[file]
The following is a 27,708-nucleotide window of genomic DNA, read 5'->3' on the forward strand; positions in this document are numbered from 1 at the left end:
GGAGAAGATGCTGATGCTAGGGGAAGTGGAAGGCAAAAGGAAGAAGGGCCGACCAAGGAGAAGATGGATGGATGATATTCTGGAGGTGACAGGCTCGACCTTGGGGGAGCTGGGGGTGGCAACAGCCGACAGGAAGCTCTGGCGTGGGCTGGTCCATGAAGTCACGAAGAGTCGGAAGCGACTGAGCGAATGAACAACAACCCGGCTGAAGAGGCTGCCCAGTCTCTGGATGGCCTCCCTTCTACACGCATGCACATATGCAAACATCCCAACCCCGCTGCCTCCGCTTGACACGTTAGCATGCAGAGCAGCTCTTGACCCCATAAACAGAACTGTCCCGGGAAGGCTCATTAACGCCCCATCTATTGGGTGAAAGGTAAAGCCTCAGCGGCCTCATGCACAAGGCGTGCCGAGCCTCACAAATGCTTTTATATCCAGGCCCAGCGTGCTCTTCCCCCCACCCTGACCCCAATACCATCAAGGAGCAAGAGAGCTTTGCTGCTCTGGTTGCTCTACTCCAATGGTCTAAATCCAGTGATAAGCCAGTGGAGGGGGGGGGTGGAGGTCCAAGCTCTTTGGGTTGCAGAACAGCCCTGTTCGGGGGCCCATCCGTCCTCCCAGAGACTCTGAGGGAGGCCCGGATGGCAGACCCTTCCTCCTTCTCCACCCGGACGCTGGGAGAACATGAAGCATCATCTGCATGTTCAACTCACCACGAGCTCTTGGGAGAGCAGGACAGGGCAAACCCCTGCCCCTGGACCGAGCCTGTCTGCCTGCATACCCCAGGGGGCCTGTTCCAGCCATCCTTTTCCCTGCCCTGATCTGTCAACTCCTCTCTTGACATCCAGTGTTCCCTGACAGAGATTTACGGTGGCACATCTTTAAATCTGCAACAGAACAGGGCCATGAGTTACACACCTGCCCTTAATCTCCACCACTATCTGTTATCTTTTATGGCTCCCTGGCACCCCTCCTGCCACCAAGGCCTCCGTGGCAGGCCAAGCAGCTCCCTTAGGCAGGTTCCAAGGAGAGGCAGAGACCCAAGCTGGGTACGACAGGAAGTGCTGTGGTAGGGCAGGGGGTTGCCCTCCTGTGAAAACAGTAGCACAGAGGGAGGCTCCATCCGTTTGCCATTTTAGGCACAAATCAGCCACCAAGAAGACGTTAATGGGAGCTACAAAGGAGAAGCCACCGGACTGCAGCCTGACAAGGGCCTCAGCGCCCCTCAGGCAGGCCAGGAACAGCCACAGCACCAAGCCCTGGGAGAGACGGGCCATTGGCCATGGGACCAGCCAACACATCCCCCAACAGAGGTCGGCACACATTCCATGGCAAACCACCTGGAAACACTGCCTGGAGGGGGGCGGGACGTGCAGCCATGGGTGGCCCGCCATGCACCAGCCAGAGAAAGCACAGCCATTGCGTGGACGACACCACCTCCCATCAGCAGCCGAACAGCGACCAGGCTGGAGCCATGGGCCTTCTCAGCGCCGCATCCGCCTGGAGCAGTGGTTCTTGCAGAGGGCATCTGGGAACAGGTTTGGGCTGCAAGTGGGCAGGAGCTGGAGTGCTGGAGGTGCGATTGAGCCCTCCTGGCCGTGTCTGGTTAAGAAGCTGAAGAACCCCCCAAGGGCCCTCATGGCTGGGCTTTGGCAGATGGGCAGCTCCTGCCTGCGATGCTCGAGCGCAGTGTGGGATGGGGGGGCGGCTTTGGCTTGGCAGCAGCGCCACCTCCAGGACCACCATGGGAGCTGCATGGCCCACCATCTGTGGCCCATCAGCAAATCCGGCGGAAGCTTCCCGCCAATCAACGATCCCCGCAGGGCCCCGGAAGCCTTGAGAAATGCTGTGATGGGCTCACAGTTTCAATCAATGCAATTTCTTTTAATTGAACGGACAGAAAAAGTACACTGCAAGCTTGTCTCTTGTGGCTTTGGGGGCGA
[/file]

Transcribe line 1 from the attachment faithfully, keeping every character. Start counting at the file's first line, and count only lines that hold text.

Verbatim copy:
The following is a 27,708-nucleotide window of genomic DNA, read 5'->3' on the forward strand; positions in this document are numbered from 1 at the left end: